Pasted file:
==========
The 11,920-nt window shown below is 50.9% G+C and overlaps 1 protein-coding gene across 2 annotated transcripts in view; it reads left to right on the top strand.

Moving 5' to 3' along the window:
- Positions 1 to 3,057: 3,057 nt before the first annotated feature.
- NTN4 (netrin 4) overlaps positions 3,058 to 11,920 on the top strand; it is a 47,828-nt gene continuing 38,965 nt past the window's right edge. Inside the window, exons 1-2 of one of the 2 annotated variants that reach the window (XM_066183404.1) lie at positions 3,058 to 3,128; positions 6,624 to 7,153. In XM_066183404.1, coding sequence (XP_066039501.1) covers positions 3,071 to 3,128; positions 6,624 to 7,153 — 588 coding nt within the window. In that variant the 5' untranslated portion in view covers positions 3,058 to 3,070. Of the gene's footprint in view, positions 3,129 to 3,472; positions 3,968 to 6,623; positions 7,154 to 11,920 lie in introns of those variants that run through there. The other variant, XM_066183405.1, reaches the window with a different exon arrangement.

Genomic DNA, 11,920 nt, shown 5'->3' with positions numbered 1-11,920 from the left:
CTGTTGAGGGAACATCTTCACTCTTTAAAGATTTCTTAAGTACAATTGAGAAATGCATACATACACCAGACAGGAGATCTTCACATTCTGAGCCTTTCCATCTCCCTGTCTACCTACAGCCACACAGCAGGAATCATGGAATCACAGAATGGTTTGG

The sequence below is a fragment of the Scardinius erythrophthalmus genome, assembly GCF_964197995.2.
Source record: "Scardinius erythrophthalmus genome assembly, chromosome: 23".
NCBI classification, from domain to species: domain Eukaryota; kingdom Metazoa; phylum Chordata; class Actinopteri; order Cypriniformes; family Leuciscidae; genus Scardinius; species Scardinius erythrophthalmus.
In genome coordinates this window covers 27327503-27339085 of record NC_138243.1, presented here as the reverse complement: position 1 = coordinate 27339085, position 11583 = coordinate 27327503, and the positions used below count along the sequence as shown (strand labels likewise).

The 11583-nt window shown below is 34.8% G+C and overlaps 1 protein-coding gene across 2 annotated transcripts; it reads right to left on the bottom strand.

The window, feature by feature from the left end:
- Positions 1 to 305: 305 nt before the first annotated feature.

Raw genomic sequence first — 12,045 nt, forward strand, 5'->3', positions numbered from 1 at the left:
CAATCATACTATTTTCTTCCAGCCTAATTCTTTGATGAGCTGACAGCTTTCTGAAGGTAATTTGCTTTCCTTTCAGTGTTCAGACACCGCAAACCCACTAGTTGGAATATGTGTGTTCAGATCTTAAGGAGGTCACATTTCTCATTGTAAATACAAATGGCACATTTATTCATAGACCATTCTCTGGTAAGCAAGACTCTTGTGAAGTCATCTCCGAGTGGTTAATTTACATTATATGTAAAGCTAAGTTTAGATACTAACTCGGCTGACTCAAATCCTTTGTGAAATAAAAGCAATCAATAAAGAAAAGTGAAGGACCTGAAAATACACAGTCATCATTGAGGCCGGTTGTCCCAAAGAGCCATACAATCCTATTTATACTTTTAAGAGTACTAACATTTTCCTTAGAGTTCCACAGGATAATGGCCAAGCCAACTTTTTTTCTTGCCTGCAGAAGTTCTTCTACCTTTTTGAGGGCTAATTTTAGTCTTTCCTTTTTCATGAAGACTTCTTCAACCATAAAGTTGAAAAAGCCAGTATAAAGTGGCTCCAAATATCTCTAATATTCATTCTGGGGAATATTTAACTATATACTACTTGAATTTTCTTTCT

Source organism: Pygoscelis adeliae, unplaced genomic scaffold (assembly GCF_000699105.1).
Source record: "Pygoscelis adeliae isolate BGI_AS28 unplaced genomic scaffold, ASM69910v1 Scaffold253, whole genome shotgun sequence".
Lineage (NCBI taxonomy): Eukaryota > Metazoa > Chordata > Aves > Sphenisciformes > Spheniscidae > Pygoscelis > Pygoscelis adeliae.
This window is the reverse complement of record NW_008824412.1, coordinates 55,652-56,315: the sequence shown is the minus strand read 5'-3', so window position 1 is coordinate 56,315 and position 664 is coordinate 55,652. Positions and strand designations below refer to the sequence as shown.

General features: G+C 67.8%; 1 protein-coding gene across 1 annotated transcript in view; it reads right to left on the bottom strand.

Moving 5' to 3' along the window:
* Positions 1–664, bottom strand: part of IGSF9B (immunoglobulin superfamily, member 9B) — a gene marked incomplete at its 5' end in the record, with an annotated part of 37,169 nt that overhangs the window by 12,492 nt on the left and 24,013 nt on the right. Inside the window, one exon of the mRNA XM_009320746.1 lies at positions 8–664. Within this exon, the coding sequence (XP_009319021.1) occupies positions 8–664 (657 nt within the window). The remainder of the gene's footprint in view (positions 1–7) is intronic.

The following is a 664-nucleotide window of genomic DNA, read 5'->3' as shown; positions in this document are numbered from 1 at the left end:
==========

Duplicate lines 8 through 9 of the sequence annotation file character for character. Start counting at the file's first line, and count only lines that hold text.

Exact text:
Source record: "Scardinius erythrophthalmus genome assembly, chromosome: 23".
NCBI classification, from domain to species: domain Eukaryota; kingdom Metazoa; phylum Chordata; class Actinopteri; order Cypriniformes; family Leuciscidae; genus Scardinius; species Scardinius erythrophthalmus.